You may have grilled romaine, but how about grilled endive?
Thanks to modern farming techniques, endive is available year-round.
It can be grilled, added to salads, or used as “boats” to hold finger foods at parties—the latter an easy-to-make, no-cooking dish that looks impressive. Appetizers, salads, mains, sides, soups—even for dessert, you can make a type of Tarte Tatin using endive instead of apples.
Here are dozens of endive recipes from California endive growers.
If you’re grilling this weekend, here’s a simple side with big flavor.
Grilled endives also provide the base for a great summer salad. See the variation below.
A leaf of endive has just one calorie! It’s a good source of potassium, vitamins, and minerals, high in complex fiber, and promotes digestive health.
1. PREHEAT the grill over a medium flame. Brush each endive half with olive oil and place on the grill, cut side down to start. Let cook for 8–10 minutes.
2. TURN over and cook the endives for another 12-15 minutes, turning occasionally and lowering the flame if needed until the endives soften.
3. SEASON with salt and pepper, garnish with chopped rosemary. Serve hot or allow to cool and serve at room temperature
For a salad, cut the grilled and cooled endives crosswise into one-inch slices. Mix with crumbled feta or goat chevre, roasted nuts, and baby arugula, dressed with additional olive oil and a squeeze of lemon or lime as desired.
Belgian endive (Cichorium intybus var. foliosum) is a member of the chicory family, Asteraceae, which includes Belgian endive, curly endive, escarole, frisée, puntarelle, and radicchio.
They are part of the chicory family of leafy greens (Asteraceae, the daisy family). They can be enjoyed raw or cooked.
Belgian endive and curly endive are both in the chicory genus. Belgian endive is botanically known as part of Chichorium intybus. It’s grown from chicory roots in a dark environment.
Shaped like a torpedo, Belgian endive grows to about six inches in length. It has tender white leaves with either yellow or red-colored leaf edges.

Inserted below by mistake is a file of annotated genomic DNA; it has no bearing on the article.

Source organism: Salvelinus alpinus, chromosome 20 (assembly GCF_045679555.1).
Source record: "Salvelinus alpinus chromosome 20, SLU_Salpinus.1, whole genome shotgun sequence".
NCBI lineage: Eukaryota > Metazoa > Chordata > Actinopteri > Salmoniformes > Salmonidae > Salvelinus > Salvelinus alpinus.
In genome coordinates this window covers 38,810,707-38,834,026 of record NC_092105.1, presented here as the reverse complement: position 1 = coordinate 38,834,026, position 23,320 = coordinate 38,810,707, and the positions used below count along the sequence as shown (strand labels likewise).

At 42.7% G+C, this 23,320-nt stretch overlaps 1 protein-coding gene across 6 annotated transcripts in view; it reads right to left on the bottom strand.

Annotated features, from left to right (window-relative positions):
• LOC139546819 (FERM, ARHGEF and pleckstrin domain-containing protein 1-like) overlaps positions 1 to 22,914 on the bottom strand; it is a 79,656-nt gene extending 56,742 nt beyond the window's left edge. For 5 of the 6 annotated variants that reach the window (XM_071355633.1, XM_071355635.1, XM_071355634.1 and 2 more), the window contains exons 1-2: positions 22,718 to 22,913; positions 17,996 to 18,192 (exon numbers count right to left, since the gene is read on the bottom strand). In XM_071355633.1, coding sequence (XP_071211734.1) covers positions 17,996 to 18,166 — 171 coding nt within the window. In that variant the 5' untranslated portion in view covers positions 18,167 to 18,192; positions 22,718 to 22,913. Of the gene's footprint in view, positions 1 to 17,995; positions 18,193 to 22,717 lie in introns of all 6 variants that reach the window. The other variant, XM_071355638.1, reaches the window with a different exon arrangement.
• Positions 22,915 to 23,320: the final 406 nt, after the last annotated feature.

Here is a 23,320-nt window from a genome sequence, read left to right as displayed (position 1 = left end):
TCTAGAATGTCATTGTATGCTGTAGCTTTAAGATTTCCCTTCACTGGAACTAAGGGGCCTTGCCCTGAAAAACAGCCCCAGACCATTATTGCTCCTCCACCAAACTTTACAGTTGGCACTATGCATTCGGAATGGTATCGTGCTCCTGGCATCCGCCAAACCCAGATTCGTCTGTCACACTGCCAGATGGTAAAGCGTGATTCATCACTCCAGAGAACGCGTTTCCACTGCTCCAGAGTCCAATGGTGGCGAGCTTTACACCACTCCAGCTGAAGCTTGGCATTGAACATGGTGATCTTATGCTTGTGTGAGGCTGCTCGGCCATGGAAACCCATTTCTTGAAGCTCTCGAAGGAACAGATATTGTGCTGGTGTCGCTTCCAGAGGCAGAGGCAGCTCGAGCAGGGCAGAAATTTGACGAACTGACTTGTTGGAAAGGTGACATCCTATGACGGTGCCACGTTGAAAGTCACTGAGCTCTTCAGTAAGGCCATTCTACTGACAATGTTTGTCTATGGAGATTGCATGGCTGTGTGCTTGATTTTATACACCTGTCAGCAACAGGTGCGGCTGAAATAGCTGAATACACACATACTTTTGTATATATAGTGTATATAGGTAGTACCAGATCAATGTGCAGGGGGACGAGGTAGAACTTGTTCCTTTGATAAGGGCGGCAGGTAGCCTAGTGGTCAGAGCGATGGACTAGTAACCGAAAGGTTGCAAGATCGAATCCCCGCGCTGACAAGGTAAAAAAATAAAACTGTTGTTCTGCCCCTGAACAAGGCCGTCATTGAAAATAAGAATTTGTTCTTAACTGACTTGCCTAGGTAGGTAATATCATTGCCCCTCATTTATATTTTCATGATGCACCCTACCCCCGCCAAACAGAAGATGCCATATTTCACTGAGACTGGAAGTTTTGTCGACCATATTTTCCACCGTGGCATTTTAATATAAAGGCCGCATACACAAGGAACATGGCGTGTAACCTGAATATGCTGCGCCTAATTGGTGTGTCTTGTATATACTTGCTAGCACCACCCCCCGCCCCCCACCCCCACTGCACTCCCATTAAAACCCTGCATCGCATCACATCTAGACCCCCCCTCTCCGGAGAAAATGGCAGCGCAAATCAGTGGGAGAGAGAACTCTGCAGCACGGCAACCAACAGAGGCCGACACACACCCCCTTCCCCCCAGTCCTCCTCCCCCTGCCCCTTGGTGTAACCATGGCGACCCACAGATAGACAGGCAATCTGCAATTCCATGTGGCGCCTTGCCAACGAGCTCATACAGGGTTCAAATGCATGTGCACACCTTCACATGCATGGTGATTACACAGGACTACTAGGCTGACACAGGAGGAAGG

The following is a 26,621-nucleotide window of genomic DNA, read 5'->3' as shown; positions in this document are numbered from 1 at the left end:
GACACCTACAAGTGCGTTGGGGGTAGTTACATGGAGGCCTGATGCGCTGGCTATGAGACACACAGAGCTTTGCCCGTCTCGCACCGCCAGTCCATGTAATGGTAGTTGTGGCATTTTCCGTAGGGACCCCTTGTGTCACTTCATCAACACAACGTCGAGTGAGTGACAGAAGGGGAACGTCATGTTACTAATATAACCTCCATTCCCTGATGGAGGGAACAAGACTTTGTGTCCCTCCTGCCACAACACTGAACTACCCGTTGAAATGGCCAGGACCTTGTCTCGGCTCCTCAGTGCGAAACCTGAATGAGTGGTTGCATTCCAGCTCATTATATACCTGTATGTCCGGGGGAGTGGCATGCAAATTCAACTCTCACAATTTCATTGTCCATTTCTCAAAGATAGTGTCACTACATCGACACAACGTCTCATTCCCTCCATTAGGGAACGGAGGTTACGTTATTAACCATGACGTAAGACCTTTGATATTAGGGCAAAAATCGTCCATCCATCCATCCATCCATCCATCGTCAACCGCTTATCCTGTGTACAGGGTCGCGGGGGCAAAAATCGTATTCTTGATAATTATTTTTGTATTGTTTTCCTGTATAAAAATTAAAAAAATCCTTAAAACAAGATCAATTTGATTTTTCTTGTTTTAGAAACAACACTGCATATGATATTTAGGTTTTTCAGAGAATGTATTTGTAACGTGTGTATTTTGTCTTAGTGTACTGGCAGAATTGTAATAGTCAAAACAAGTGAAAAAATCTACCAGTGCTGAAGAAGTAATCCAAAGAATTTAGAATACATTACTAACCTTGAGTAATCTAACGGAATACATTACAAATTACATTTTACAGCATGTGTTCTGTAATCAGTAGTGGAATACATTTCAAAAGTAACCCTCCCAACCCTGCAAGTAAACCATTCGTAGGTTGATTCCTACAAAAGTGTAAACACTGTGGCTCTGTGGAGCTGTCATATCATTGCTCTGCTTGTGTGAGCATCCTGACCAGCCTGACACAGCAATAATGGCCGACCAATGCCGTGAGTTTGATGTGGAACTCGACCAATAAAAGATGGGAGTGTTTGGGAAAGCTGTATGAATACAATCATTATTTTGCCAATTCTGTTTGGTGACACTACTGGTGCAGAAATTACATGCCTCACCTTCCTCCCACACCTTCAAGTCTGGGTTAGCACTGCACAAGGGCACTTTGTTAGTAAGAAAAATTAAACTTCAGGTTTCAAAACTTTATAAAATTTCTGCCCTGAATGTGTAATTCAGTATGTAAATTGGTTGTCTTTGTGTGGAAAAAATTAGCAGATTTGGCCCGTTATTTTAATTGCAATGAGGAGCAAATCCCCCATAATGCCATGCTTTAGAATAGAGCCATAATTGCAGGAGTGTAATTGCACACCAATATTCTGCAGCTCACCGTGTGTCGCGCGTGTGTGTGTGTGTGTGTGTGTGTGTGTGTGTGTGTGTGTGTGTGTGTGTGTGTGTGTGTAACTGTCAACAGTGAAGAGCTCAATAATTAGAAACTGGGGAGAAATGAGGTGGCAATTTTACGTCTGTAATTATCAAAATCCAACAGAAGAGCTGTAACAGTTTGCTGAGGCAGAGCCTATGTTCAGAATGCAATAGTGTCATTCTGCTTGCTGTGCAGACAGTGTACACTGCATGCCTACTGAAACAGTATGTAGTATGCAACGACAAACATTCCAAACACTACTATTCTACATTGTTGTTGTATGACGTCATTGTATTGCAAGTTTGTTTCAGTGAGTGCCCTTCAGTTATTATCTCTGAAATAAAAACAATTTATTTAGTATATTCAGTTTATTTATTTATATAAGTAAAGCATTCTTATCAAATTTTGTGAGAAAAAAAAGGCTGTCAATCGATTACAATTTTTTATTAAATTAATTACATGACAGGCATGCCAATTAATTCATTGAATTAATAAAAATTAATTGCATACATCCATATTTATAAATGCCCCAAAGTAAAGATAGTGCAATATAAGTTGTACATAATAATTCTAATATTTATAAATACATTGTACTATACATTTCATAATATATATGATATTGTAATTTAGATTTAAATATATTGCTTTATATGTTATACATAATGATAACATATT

Belgian endive is a pleasantly bitter, nutty, and refreshingly crisp vegetable with a delicate crunch. Once considered a luxury imported from Europe, it is now grown in California year-round).
The ancestral plant is native to western Asia, North Africa, and Europe [source]. The plant has a history reaching back to ancient Egypt.
In ancient Rome, a dish called puntarelle was made with chicory sprouts. It was mentioned by the Roman poet Horace (65 B.C.E. to 8 B.C.E.) in reference to his own diet, which he describes as very simple:
“Me pascunt olivae, me cichorea, me malvae” (“As for me, olives, endives, and mallows provide sustenance”).
The wild plant has been cultivated in Europe since the 16th century.
But the variety known as Belgian endive was first discovered by accident in the 1830s by Jan Lammers, a Belgian chicory farmer. After harvesting the greens, he decided to store the roots in his cellar to dry and use as a coffee substitute.
Lammers had to leave his farm for several months to serve in the Belgian War of Independence. When he returned he discovered that the chicory roots had sprouted small, white leaves. He tasted them and found them to be tender, moist, and pleasingly bitter.
It took another few decades to commercially cultivate what he called witloof chicory. Witloof is Flemish for “white leaf.”
A Belgian botanist named Brézier then went on to refine a cultivation method to the point where it could be grown commercially. Markets in Brussels began carrying endive in 1846, and then in 1872 it was introduced in Paris and it became so popular (and pricey) that it was nicknamed “white gold” [source].
Endive is pricey because it’s one of the most difficult vegetables in the world to grow. There’s a two-step growing process:
Commercially grown Belgian endive is exported mainly from western Europe with Belgium contributing the largest share [source].